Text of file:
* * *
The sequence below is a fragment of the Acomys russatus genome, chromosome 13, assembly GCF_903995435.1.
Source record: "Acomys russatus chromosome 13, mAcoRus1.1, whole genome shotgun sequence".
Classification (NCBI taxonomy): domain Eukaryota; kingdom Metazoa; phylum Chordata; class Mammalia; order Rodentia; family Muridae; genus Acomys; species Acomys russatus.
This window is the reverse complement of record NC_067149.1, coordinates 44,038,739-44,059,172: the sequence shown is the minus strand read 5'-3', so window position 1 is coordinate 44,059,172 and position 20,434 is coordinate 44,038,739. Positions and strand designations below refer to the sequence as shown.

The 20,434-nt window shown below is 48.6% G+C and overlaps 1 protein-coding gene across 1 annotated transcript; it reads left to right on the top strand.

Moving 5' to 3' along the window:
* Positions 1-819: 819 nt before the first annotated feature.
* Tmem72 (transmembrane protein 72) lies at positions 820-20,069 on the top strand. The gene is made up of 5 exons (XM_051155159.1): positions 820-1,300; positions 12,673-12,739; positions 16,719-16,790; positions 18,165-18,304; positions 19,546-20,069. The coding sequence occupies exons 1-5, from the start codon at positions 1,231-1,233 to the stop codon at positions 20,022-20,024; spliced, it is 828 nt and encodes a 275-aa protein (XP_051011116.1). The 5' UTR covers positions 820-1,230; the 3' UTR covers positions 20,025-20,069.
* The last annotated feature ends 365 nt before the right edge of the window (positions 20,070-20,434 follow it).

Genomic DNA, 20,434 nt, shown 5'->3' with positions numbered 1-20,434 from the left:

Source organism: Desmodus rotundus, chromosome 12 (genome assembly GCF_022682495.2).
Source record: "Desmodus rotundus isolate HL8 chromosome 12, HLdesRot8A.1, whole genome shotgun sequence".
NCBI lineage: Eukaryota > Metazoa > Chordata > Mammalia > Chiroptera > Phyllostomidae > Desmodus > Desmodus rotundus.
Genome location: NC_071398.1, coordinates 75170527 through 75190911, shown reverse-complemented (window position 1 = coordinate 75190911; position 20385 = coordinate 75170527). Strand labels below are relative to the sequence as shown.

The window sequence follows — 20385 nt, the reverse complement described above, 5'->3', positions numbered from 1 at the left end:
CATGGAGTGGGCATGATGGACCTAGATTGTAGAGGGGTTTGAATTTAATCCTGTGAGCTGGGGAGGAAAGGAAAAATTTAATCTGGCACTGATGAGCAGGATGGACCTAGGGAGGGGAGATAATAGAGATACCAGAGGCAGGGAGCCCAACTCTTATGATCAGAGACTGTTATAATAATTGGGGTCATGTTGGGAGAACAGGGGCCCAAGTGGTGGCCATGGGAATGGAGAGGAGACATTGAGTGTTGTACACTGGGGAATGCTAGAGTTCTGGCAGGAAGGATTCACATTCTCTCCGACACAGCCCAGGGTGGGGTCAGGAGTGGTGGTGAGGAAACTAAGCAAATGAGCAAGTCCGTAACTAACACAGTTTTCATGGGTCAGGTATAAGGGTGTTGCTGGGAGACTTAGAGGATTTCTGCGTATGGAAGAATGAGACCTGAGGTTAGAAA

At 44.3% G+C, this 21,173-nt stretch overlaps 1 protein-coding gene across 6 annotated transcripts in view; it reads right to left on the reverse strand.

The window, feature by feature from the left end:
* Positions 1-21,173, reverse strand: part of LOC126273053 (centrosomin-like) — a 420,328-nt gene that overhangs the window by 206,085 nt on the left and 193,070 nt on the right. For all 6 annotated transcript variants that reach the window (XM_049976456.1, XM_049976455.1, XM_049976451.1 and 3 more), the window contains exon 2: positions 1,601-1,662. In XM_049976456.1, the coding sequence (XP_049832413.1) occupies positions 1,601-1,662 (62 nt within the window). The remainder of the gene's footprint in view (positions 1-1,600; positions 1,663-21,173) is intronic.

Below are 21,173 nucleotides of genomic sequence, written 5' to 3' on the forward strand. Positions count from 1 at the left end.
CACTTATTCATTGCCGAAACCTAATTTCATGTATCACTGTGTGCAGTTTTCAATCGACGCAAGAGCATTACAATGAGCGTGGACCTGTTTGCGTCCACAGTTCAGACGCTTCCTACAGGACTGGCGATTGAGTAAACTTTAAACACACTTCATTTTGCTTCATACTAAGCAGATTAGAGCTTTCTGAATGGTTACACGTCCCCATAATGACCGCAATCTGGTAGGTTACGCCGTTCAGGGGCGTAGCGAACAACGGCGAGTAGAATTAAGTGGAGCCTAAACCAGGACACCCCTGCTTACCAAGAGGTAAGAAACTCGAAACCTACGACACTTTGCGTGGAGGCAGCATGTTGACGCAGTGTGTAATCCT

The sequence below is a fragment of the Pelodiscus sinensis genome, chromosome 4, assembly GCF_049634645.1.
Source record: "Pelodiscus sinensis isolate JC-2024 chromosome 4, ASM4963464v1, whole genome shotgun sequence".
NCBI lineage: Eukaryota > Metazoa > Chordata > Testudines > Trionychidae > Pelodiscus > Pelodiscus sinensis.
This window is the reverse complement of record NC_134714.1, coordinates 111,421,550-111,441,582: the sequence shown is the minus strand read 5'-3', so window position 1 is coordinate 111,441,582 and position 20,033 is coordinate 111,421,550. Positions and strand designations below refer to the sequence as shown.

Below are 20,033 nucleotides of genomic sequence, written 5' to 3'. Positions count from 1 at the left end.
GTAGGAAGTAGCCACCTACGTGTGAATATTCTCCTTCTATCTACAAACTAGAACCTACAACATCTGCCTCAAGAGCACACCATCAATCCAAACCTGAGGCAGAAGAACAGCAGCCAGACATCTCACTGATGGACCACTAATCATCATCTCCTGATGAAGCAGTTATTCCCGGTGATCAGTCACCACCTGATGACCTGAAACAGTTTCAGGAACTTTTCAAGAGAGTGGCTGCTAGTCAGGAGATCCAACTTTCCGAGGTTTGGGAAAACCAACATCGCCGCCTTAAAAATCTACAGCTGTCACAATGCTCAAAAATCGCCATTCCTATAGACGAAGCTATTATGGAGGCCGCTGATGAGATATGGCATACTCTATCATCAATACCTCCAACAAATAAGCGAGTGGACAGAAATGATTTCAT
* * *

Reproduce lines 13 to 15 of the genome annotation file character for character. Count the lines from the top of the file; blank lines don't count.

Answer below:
NCBI lineage: Eukaryota > Metazoa > Chordata > Mammalia > Chiroptera > Phyllostomidae > Desmodus > Desmodus rotundus.
Genome location: NC_071398.1, coordinates 75170527 through 75190911, shown reverse-complemented (window position 1 = coordinate 75190911; position 20385 = coordinate 75170527). Strand labels below are relative to the sequence as shown.

The window sequence follows — 20385 nt, the reverse complement described above, 5'->3', positions numbered from 1 at the left end: